POLL: In a 'Trump state,' even past voters for Ohio Democratic Sen. Brown want significant cuts in immigration's Picture
Sen. Sherrod Brown


  by  POLL: In a 'Trump state,' even past voters for Ohio Democratic Sen. Brown want significant cuts in immigration

Up for re-election next year, Democratic Senator Sherrod Brown has to contend with an Ohio electorate that polling finds overwhelmingly wants immigration reduced -- just like President Trump who won the state's electoral votes last year.

  • Will Sen. Brown support the RAISE Act? A survey by Pulse Opinion Research has found that all components of the bill are strongly favored by Ohio's "likely mid-term" voters?
  • Or will Sen. Brown take the risk of supporting the high-immigration position which Democratic presidential candidate Hillary Clinton espoused last year. Many analysts on left and right have suggested that her immigration stances -- which were often interpreted as insensitive to American workers -- may have been a key factor in losing swing states like Ohio which cost her the election.


In next year's election, Sen. Brown will be answering to Ohio voters who polled 64% to 20% in favor of cutting legal immigration from the current one million a year to a half-million or less. That reduction is what would happen under the RAISE Act, introduced by Sen. Tom Cotton (R-Ark.) and Sen. David Perdue (R-Ga.) with Pres. Trump at the White House last month.

The NumbersUSA-commissioned poll indicated that going against the RAISE Act and significant cuts in legal immigration not only would go against the desires of the overall Ohio electorate but also among Sen. Brown's base of voters who have supported him in the past.

Among likely mid-term voters who said they have cast ballots for Sen. Brown in the past, 50% said they want legal immigration cut to a half-million or less, while 35% said keep it at a million a year or more.

Of those Brown supporters who called for reductions, about a third said cut to 500,000, a third said cut to 250,000 and a third answered that they would prefer zero legal immigration.


Support for the RAISE Act reductions is even higher among demographic groups that are seen as holding a lot of the all-important swing voters who will be deciding close elections next year.

Here is the split in favor of immigration cuts to a half-million or lower vs. those in favor of a million or more:

58% - 25% Independents
62% - 20% Moderates
61% - 26% Catholics
66% - 23% Union Households
56% - 26% Suburban Voters
73% - 16% Voters Without a College Degree

The splits in favor of deep reductions tended to be even greater among swing voters who voted for Trump last year:

74% - 16% Independents who voted for Trump
84% - 13% Democrats who voted for Trump

Perhaps most telling of all was the 6-to-1 preference for deep immigration cuts among likely Ohio voters who said immigration is in their top 3 issues. The passion among Ohio voters is clearly on the side of the chief aspect of the RAISE Act, which is to greatly reduce the number of foreign citizens added to the country each year with life-time work permits.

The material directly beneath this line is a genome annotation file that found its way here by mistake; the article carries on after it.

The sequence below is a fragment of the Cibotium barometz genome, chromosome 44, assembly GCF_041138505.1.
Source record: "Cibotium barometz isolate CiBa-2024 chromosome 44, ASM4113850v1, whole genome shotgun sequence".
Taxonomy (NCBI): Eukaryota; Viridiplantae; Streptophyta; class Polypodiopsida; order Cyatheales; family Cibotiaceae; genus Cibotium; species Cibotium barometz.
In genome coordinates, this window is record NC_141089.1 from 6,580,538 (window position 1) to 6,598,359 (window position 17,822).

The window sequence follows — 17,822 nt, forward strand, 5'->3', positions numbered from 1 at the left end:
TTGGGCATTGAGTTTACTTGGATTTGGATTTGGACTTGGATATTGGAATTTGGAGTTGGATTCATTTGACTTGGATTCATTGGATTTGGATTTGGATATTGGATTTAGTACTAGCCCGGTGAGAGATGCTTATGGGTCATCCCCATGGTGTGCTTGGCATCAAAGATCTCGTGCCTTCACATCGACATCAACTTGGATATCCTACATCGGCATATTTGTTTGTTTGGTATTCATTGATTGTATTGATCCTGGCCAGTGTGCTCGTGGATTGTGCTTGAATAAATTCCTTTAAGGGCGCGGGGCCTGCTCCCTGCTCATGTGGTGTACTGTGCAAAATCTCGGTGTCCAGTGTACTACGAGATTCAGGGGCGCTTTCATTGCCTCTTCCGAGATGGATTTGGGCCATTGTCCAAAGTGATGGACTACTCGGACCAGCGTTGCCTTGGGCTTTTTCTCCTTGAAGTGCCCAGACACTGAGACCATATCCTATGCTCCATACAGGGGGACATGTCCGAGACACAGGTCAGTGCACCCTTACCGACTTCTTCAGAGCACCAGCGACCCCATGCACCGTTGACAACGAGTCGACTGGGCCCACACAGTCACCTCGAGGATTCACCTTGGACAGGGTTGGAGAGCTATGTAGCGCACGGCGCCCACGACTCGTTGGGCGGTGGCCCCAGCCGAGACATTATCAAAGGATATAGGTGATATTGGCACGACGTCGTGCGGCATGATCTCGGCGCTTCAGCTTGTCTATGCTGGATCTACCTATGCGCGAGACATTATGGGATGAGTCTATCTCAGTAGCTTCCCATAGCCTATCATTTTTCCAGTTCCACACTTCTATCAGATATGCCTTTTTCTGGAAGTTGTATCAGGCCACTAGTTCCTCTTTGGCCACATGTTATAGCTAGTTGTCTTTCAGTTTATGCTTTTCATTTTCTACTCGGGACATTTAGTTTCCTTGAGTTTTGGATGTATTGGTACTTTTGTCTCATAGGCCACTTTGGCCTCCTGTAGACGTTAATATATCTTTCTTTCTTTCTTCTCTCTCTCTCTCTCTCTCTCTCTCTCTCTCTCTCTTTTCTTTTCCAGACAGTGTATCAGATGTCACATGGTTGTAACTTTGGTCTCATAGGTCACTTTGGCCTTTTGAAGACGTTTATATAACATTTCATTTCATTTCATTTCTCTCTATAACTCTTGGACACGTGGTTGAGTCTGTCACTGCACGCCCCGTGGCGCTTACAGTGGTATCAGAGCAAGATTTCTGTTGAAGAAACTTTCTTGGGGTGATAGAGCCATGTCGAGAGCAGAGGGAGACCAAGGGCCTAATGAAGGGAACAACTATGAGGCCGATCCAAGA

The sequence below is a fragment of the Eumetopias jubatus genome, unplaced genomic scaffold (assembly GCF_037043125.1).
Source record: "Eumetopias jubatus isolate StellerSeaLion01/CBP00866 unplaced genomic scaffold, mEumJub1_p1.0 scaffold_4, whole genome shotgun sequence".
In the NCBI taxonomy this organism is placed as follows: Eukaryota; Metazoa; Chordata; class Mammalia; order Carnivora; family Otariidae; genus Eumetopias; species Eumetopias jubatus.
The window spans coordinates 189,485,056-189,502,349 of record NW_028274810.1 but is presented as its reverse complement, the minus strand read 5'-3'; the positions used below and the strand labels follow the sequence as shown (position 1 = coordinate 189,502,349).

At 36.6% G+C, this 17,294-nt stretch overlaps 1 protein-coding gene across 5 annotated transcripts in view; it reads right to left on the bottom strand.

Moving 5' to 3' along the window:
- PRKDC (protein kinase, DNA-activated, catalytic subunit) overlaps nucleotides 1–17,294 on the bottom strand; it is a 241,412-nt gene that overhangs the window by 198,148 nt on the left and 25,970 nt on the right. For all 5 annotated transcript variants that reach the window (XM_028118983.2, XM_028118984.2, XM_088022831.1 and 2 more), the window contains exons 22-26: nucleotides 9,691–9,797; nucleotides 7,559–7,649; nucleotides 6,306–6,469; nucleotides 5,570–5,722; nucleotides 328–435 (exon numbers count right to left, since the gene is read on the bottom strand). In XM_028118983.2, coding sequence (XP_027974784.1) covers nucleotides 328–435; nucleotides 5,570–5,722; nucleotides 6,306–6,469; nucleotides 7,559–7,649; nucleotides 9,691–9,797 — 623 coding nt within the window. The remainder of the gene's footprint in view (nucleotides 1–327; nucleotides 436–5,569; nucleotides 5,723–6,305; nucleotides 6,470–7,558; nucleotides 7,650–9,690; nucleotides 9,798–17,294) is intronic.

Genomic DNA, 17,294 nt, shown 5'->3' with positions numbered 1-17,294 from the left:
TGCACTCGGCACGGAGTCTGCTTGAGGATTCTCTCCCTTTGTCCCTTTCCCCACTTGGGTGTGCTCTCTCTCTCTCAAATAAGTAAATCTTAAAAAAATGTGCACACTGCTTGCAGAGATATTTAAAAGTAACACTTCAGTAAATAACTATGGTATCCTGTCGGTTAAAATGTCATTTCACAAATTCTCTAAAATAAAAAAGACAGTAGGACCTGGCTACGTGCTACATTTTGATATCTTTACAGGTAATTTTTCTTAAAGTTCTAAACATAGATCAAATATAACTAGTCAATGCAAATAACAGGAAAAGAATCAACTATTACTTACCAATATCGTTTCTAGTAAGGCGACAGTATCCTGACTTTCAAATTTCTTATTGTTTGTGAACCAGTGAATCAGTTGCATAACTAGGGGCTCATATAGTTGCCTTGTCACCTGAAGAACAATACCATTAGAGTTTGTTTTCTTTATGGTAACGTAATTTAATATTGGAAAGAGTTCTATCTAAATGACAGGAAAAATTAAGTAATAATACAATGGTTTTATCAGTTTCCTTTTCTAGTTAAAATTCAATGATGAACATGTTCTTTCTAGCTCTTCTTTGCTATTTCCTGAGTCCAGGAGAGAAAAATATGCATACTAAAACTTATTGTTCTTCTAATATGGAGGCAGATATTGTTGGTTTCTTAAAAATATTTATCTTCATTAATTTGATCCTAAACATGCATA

As constituents communicate with Sen. Brown about whether he will stand with Ohio voters for less foreign worker competition, they might remind him that this poll found that only 13% of voters who are passionate about immigration policy want to continue the current immigration levels or increase them.

And Sen. Brown will need to keep an eye on the 79% of passionate voters who want to cut immigration numbers by at least half -- 36% want to cut to zero!

ROY BECK is Founder & President of NumbersUSA

(The poll of 1,000 Ohio voters had a margin of sampling error of 3 percentage points with a 95% level of confidence. For more information on this poll, see https://www.numbersusa.com/news/ohio-voters-cut-legal-immigration-least-half)

The exact wording of the polling question was: QUESTION: Current federal policy automatically adds about one million new legal immigrants each year giving all of them lifetime work visas. Which is closest to the number of lifetime immigrant work visas the government should be adding each year -- none, 250,000, half a million, one million, one and a half million, two million, or more than two million?

2017 state polls

Updated: Wed, Sep 6th 2017 @ 1:00pm EDT

NumbersUSA's blogs are copyrighted and may be republished or reposted only if they are copied in their entirety, including this paragraph, and provide proper credit to NumbersUSA. NumbersUSA bears no responsibility for where our blogs may be republished or reposted. The views expressed in blogs do not necessarily reflect the official position of NumbersUSA.